State spending has rarely approached that ceiling, and, and when it has, governors and Legislatures have turned to escape hatches built into the law. In his budget revision last May, Newsom recognized the Gann obligation and proposed sending $8 billion back to schools and community colleges and $8 billion in economic stimulus payments of up to $1,100 to nearly a quarter of California residents. But in the enacted budget, the Legislature characterized the stimulus payments as “emergency” pandemic spending, exempt from Gann limit calculations, and made accounting adjustments to avoid repayments to schools.

But with the Legislative Analyst’s Office projecting another year of record revenue, Assembly leaders are proposing more capital spending to again avert invoking the Gann limit and to help school districts’ immediate demand for facilities. Newsom and the Legislature may not have a solid estimate of how much revenue will fall under the Gann limit until after the budget revision in May.

The current state budget includes billions of dollars to phase in transitional kindergarten for 4-year-olds over the next three years and to fund new community schools, offering medical and mental health care, and community and family services. Meeting these construction needs, along with districts’ deferred maintenance, could be a priority for the $10 billion the Assembly proposes, Ting said.

Assembly plan could undermine bond

Edgar Zazueta, senior director of policy and governmental relations for the Association of California School Administrators, said, “There’s a valid argument for investing one-time money for infrastructure projects and completing commitments made last year before adding new initiatives.” But he said that a school bond would also be popular, and he said he’s concerned the Assembly proposal might undermine support for it.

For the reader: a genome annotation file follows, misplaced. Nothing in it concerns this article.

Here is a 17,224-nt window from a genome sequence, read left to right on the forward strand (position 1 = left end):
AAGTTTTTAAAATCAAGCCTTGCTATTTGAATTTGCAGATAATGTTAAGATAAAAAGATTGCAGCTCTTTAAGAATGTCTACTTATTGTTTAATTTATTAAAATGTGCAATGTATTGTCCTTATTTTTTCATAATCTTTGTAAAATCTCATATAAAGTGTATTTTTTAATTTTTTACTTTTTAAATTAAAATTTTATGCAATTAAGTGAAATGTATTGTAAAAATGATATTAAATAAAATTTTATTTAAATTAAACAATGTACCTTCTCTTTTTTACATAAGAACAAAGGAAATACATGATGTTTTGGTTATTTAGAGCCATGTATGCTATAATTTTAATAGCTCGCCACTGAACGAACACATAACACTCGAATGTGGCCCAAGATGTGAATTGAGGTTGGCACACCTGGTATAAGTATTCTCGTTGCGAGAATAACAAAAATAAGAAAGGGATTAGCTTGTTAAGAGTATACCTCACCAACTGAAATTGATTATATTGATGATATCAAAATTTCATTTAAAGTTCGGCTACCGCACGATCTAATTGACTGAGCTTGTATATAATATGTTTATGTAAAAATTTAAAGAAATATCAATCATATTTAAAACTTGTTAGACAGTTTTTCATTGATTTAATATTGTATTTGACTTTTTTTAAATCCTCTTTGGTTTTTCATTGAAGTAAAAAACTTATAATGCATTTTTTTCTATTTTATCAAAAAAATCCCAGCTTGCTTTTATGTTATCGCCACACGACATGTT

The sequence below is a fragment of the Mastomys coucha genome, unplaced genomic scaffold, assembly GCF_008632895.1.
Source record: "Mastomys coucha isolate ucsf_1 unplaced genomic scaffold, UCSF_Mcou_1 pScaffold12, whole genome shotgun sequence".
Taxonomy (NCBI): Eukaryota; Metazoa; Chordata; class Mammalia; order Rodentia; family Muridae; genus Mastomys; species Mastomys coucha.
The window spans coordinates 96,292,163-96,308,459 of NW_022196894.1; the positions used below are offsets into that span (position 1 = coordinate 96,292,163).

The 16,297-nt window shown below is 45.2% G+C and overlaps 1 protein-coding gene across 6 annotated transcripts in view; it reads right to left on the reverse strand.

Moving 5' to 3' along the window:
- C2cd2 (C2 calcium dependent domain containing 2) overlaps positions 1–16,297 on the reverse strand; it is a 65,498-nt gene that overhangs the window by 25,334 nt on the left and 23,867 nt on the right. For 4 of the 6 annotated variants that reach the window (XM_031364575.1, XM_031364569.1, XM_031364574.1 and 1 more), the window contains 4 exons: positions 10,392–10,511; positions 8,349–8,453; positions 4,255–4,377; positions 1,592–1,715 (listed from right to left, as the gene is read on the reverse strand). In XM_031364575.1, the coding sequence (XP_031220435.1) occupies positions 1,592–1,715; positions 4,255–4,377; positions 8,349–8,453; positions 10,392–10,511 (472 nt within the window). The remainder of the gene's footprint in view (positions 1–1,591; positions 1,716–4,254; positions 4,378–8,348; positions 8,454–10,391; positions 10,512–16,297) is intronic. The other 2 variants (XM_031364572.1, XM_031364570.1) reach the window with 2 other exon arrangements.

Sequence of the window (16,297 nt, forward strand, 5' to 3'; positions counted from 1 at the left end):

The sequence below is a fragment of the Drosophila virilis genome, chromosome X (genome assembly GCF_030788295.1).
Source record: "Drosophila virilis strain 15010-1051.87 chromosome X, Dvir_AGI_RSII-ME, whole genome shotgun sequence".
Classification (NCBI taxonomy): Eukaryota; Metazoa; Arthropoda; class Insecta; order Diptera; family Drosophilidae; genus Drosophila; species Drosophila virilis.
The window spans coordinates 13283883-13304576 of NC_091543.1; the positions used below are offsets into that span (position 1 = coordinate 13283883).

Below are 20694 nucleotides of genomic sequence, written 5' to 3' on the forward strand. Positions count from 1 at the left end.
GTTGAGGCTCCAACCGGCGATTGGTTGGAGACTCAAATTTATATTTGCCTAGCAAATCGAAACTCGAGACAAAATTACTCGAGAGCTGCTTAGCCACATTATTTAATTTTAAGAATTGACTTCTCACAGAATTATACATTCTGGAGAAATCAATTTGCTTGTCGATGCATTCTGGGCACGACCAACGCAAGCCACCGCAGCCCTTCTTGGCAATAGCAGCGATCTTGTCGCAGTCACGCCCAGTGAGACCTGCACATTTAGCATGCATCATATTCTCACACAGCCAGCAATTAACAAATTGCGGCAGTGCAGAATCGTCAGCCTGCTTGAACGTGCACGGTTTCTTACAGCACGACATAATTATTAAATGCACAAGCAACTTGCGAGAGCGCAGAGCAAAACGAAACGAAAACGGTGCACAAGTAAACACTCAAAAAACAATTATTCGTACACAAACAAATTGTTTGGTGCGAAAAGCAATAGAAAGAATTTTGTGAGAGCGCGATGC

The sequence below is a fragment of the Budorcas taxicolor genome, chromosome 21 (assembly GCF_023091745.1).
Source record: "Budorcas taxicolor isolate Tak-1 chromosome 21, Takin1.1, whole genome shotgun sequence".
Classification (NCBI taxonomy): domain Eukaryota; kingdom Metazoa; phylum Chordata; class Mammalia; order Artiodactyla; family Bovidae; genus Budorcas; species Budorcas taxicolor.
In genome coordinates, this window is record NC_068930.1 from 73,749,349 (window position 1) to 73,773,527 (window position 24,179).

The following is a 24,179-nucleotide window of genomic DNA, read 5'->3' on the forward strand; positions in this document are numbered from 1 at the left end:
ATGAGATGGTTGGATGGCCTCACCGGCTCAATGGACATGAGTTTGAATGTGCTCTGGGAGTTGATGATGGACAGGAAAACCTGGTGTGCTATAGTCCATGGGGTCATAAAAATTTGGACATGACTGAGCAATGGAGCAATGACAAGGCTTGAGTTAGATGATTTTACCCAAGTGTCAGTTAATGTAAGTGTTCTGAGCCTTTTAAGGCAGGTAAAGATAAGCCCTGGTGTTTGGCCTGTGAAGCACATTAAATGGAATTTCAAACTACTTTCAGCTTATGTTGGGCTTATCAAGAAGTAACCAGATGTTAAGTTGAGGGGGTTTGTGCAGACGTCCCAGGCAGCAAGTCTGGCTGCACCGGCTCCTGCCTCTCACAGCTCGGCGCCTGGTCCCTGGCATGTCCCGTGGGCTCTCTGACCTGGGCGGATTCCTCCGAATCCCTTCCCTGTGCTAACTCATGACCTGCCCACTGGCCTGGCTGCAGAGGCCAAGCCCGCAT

Troy Flint, chief information officer for the California School Boards Association, agreed. “We already have, through bonds, a process for financing school facilities that has traditionally been popular and effective.” And he said, “We would be hesitant to restrict money for facilities instead of letting districts use Gann funding however it makes the most sense in their communities.”

“Districts have plenty of money; many have not figured out how to spend it. But many schools don’t even offer kindergarten for lack of facilities.”

Assemblyman Phil Ting

But Ting disputed that the priority should be giving districts more open-ended one-time dollars; they already have a record amount of state and federal funding, he said.

“Districts have plenty of money; many have not figured out how to spend it. But many schools don’t even offer kindergarten for lack of facilities,” he said.

Ted Lempert, president of the advocacy organization Children Now, agreed that funding for facilities, whether in a bond or through one-time state funding, should be designated for transitional kindergarten facilities and community schools. But, he said, “The mantra that education and kids have all the dollars they need now is simply not true.”

Child care, especially, hasn’t recovered from the pandemic, he said. It remains in a crisis, with a shortage of staff and providers, he said. He’d encourage the Legislature to view the Gann limit’s exceptions broadly and include child care as qualifying for emergency funding.

Bruce Fuller, a professor of education and public policy at UC Berkeley and an advocate of transitional kindergarten and early childhood education, urged legislators to steer money for TK facilities equitably to the districts with the biggest needs. The current school facilities program favors wealthier districts with higher property values.

“How facilities help narrow early learning disparities is a slippery question,” he said. “Affluent areas have part-time TK programs and can better afford their own facilities bonds.”

This story originally appeared in EdSource.